The email above landed in my inbox this morning. It’s phony. I don’t know how it got through the junk mail filter. We are required to be paranoid these days! It’s sad. Let me give you some tips for staying safe out there.
The message purports to be from Amazon. It’s got the look and feel of Amazon’s emails. If you look at it closely, there are a few errors that might draw your attention – notice the capitalization of “We”, the failure to capitalize “amazon”, and the lack of a closing period in these sentences:
“We’d like to let you know that We need to confirm your account information, you must confirm your amazon account before we close it. Click the link below to confirm your account information using our secure server”
Let’s face it, though, most of us go through email quickly and we’re not good proofreaders. It would be easy to click the button.
If you click the button, you’re taken to a poisoned website that looks like this:
That’s an exact copy of Amazon’s login page. I don’t see any errors.
If you put in your Amazon credentials, you will have given access to your Amazon account – including the saved credit card – to bad guys. They’d still have to do some work to harm you; Amazon requires credit card information to be re-entered from scratch before shipping to a new address, for example. But the hackers may have access to other sources of information about you from other leaks and just as an overall life goal, you probably don’t want North Korean hackers to log into your Amazon account.
This example appears to be from Amazon. But the next message might appear to be from Microsoft, from a bank, from UPS, from the IRS, or from your neighbor. None of that matters. The only purpose is to get you to lower your guard and click on a link to a poisoned web site that will try to install malware on your computer or get you to give up passwords or credit card details.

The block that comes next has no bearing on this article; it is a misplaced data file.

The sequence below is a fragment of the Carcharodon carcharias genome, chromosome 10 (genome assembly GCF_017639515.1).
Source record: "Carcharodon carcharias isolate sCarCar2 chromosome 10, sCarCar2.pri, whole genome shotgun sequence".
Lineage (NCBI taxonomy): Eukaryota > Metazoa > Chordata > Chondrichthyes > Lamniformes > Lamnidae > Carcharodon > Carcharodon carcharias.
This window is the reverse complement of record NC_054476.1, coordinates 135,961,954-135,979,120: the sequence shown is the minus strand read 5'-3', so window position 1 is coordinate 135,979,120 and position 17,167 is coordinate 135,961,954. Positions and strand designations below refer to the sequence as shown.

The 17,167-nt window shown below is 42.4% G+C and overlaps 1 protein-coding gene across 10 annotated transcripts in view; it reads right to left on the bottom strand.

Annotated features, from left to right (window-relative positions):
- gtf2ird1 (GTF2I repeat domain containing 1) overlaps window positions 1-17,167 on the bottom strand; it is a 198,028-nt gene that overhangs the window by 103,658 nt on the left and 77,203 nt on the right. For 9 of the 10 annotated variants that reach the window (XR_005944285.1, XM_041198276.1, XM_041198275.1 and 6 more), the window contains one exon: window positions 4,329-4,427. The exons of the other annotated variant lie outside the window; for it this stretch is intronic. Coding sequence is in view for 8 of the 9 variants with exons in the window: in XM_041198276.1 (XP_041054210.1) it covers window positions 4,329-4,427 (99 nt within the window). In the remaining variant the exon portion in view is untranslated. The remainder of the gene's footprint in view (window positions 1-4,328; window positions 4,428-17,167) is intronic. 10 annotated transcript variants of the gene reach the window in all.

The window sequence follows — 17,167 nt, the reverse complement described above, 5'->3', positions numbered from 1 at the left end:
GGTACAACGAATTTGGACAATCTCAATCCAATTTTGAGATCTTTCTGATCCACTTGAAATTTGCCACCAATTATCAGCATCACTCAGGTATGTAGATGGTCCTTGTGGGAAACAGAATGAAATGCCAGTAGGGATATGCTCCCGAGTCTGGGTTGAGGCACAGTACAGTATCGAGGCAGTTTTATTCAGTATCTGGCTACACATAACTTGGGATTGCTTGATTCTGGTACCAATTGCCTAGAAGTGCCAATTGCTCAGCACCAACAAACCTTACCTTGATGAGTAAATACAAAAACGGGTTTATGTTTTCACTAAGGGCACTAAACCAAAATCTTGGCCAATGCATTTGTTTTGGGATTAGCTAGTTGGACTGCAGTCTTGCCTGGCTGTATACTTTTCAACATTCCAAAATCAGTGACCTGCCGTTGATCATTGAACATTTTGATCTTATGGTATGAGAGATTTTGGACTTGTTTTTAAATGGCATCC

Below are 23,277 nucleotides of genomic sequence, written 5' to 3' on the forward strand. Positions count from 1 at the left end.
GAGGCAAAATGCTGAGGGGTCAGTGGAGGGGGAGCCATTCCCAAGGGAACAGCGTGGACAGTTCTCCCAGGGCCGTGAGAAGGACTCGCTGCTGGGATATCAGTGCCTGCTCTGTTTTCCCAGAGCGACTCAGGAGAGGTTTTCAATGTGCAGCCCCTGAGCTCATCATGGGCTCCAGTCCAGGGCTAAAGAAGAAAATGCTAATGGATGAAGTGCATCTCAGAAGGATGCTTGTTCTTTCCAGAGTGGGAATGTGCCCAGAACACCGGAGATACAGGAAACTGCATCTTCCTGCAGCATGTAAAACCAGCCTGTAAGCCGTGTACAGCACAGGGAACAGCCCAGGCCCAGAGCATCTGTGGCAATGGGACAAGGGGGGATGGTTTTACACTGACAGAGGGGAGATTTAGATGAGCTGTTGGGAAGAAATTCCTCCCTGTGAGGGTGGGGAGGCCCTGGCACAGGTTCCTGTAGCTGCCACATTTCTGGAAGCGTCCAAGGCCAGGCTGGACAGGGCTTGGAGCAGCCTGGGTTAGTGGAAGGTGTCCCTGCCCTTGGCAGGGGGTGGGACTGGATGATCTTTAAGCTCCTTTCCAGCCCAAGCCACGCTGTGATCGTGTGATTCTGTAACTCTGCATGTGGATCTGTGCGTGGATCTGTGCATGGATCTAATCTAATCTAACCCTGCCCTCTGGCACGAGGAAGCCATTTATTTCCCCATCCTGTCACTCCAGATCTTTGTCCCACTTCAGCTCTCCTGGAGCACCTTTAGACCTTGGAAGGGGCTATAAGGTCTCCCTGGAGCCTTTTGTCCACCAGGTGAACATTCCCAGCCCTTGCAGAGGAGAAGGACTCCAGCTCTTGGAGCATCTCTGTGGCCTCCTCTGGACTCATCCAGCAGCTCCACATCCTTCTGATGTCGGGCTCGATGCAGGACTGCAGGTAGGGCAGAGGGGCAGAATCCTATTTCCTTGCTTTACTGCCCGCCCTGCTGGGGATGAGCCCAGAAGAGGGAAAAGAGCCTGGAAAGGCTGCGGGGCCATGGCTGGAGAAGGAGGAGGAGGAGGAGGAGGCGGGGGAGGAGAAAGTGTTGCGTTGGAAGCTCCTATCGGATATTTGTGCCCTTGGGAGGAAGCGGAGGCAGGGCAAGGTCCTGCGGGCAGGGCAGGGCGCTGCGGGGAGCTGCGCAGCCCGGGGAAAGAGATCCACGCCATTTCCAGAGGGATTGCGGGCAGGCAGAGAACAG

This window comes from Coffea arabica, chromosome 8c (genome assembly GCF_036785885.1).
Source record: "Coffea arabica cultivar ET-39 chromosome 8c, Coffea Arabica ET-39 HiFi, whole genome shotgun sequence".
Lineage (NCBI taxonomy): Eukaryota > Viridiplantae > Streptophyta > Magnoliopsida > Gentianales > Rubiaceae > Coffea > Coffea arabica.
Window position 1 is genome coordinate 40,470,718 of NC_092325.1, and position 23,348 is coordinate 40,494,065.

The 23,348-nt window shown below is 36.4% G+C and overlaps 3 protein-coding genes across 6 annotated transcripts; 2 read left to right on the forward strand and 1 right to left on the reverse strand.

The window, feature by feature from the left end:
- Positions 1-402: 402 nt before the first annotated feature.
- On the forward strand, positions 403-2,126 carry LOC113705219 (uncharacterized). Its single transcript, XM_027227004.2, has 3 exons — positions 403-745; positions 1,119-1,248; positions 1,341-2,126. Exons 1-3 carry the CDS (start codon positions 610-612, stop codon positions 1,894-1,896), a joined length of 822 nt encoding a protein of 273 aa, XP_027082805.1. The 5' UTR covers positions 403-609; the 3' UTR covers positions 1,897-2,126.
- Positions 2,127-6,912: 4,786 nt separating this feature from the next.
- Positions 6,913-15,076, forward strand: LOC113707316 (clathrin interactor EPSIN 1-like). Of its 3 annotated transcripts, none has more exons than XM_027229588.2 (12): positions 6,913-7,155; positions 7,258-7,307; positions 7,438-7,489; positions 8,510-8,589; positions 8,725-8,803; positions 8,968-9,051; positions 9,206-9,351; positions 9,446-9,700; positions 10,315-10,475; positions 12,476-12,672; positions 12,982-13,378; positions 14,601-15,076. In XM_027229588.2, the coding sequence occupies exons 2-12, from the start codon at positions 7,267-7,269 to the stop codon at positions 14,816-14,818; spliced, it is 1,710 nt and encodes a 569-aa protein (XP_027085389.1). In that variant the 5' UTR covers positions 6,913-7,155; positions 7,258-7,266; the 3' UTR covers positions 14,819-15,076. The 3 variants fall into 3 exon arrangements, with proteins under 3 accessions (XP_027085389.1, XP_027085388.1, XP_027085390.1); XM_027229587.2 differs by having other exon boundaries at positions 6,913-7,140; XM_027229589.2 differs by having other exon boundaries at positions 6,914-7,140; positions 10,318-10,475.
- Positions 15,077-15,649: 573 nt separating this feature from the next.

The Rules For Computer Safety are unambiguous: Don’t click on links to web sites unless you know exactly where you’re going. If you have any question in your mind about the legitimacy of a message, just don’t click.
If you’re not sure (and I don’t blame you, the messages can look very convincing), here’s one way to avoid a trap.
When you hover over a link in Outlook or Internet Explorer, a small window pops up to show you where the link really goes. If the real link doesn’t match the sender or doesn’t match what you expect, assume it is poisoned and don’t click it.
The button in the email message above looks like this if you hover over it.
That’s a shortened link. There are many services that take long links and turn them into shortened versions that are easier to type and take up less space. The best known is Bitly, but there are many others. The side effect is that it makes it impossible to tell where the links lead. X.co, the service used in the Amazon scam email, is run by GoDaddy – completely legitimate service, free, no login required.
Legitimate links to big companies ought to have the domain name of the company in the link. An Amazon email should have a link to something with amazon.com in the name. Companies don’t use shortened links on their websites or in their email messages. A link in an Amazon message to anything other than Amazon.com is a red flag.
If you click on the button in the email and get to the phony Amazon login screen, it’s more obvious. Hover over the Sign In button and this is the link shown in the popup – at the bottom of the Internet Explorer screenshot above.
If you remember to look, then it’s obvious that “Amrzona.ml” is not going where you expect.
I’ll be updating the Rules For Computer Safety soon. It’s a collection of rules that amounts to a single theme: it requires constant paranoia to be safe online today. You can’t depend on protection for antivirus software or web filters or anything else. Those might be useful, but your protection comes from your paranoia and your common sense. Go slowly, look at links before you click, and be careful out there!